On Monday, the New Jersey Senate’s Law and Public Safety Committee voted 3-2 to approve a bill that would limit firearm magazine capacity to 10 rounds—a drop from the state’s current 15-round limit. The Star Ledger reported that although the bill had already passed the state Assembly twice, this is the first time it won approval from the Senate committee.
The Brady Campaign to Prevent Gun Violence lists New Jersey as having the third-toughest gun laws in the naiton, after California and Connecticut. Despite this, Second Amendment advocates showed up in force on Monday’s committee hearing in Trenton to oppose the bill.
“No matter how much we come to the Senate, no matter how much we come to talk or how many facts […] we spew, none of you listen to us. This is like a dog-and-pony show,” Ted Price, a local resident who said that the bill will hamper his ability to defend himself, told The Wall Street Journal.
The bill was first introduced late in 2012 following the tragic school shooting in Newtown, Connecticut. Gun control activists pushed for the bill with support from parents who lost their children in that incident, and several recently reached out to State Senate President Stephen Sweeney (D-Gloucester) to support the bill. Sweeney previously blocked the bill but changed his position after speaking with some of the victims.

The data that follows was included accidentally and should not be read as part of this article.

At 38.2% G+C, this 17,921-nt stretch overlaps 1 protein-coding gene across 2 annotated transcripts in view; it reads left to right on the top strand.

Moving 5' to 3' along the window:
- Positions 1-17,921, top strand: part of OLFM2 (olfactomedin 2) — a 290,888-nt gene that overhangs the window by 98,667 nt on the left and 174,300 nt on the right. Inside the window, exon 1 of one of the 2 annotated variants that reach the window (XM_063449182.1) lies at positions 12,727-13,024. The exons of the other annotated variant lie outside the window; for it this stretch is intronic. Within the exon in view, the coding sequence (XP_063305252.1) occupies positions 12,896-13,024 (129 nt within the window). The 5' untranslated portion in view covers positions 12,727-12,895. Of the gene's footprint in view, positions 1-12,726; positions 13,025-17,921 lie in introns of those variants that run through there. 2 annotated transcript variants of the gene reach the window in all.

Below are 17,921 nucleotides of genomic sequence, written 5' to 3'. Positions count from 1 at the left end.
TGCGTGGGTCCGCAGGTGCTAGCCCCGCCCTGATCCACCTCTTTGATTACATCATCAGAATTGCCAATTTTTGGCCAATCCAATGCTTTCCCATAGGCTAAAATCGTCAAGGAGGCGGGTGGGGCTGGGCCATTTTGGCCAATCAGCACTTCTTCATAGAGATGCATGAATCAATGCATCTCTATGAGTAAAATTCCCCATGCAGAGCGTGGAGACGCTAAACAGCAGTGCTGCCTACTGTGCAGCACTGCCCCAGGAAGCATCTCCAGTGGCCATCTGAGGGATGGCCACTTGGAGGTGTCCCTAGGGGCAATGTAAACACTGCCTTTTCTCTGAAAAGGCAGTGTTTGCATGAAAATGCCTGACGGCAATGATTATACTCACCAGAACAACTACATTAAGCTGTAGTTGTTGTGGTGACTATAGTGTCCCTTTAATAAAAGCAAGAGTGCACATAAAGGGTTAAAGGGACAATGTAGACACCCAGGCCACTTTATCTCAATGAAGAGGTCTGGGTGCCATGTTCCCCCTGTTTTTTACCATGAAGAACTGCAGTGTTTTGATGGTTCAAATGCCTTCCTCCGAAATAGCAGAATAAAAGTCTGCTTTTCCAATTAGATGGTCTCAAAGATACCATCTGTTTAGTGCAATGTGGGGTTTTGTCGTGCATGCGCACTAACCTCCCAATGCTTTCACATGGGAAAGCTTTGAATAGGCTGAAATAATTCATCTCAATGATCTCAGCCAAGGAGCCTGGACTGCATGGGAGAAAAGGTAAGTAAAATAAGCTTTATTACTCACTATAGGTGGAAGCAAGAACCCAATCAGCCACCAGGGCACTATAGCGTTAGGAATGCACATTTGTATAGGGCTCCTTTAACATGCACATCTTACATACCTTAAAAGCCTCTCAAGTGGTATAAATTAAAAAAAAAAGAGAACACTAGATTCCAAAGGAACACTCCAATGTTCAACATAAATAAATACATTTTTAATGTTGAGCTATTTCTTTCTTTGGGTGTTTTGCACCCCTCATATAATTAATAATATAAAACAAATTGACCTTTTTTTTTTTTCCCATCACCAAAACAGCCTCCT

“Large capacity magazines are not needed for hunting or for self defense. They are used to claim as many victims as possible, as fast as possible,” said State Senator Loretta Weinberg (D-Bergen), who is sponsoring the bill. “If a gunman has to stop and reload, it offers a critical window of time to take down the shooter.”
Gun owners disagree with that fact, pointing to situations where they might be required to defend themselves against multiple attackers. Opponents of the magazine limit add that it will only be law-abiding citizens left with 10-round magazines, not criminals. The bill could also lead to a ban of some guns that cannot meet the proposed limit, such as popular .22 rifles and other firearms that do not have detachable box magazines.
The bill is now headed to the full state Senate for consideration.